NICOSIA - Cyprus said Monday it has launched a second licensing round for offshore oil and gas exploration blocks despite the strong objections of Turkey.
The tender comes after U.S. company Noble Energy Inc., the only firm to be awarded acreage in the first bid round, in 2007, announced a huge discovery in Block 12, 180 kilometers off the island's south coast last year.
The find is thought to have stimulated keen international interest in the remaining 12 blocks inside the island's delineated economic zone.
After applications for the exploration permits have been evaluated, a shortlist of candidates will be drawn up and submitted to the cabinet to decide who gets final approval, according to the announcement posted on the Ministry of Commerce's website.
"The decision on the applications for this second licensing round offshore Cyprus...is expected to take place within six months from the date of submission of applications," the ministry said.
Initial data announced by President Demetris Christofias in December indicated between 5 trillion-8 trillion cubic feet of gas reserves locked beneath the sea bed in Block 12, where Noble is currently test drilling. This would be enough to meet the island's domestic energy needs for decades.
Neighbor Israel has discovered even bigger finds in its own fields close to Cyprus waters, and both countries are now discussing energy cooperation, as underlined by Thursday's visit of Israeli Prime Minister Benjamin Netanyahu.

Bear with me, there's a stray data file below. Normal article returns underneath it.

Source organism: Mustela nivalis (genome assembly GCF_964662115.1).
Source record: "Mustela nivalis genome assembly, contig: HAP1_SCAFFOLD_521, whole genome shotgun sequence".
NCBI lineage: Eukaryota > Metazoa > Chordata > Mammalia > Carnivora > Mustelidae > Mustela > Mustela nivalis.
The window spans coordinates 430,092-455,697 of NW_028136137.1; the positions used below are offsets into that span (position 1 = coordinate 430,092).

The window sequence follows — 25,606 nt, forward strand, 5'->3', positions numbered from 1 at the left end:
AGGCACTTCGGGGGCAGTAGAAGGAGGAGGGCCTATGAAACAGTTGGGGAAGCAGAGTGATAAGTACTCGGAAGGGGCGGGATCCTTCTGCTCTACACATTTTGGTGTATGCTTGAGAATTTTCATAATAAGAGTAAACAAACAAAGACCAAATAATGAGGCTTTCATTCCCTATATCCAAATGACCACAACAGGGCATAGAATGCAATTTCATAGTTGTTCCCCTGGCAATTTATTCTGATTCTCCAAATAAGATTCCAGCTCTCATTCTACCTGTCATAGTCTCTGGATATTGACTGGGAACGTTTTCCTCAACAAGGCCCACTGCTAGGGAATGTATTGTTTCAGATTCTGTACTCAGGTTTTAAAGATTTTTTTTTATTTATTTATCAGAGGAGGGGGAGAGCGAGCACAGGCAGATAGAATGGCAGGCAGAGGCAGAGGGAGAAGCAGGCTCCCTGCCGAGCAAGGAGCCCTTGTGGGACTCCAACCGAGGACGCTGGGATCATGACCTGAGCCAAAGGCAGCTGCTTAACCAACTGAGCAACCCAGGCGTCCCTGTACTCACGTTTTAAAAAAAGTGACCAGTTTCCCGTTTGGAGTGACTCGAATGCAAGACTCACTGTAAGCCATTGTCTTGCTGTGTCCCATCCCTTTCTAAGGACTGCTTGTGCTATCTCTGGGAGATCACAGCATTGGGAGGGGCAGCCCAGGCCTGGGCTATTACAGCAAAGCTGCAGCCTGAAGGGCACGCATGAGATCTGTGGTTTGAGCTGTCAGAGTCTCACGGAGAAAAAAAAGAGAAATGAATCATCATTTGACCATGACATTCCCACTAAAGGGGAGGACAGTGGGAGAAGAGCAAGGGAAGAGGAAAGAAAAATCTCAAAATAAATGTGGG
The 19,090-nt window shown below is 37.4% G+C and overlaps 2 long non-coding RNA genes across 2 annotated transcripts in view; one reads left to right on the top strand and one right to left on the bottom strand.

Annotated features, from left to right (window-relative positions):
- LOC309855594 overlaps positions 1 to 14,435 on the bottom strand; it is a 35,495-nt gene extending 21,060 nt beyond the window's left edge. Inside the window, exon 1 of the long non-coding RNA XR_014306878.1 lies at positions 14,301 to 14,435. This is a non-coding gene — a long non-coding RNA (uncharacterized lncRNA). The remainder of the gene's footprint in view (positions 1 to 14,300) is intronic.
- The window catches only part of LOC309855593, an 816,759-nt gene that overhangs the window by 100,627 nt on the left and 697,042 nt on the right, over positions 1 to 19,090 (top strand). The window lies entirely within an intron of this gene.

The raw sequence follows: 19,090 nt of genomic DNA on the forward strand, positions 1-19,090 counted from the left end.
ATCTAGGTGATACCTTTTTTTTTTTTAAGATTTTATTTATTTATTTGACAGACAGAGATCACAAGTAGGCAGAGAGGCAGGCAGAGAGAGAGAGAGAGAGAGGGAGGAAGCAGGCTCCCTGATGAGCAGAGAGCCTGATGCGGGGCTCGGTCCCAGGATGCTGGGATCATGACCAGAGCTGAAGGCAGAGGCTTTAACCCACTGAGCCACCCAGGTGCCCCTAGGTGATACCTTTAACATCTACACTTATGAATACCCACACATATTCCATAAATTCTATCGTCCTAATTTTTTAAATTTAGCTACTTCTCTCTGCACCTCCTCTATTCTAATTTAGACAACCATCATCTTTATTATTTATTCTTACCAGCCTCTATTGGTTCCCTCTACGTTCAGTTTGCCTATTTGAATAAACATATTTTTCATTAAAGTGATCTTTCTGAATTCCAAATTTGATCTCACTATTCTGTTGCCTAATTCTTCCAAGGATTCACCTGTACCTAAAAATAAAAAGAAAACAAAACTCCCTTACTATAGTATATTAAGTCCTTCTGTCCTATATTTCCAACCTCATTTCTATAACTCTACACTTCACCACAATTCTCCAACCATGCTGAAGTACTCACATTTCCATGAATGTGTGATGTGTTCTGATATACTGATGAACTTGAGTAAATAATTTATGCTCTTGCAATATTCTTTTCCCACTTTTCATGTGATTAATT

But Turkey has protested strongly against the Cyprus government's search for offshore oil and gas, branding it "illegal." Unlike the rest of the international community, Ankara doesn't recognize the government in Nicosia, which it brands a Greek Cypriot administration. Instead, it is the only government in the world to recognize the breakaway state which Turkish Cypriot leaders declared in the north of the island in 1983.
Cyprus has voiced its determination to exercise its sovereign rights under international law to exploit energy sources.
Turkey has repeatedly called on the Cyprus government to postpone its gas exploration, saying the Greek Cypriot side has no right to explore while the island remains divided, as it excludes the Turkish Cypriot north.
Christofias says that any hydrocarbons discoveries will be used for the benefit of all Cypriots and that Turkey's own retaliatory exploration moves in the region are "outside international law."
Copyright (c) 2012 Dow Jones & Company, Inc.
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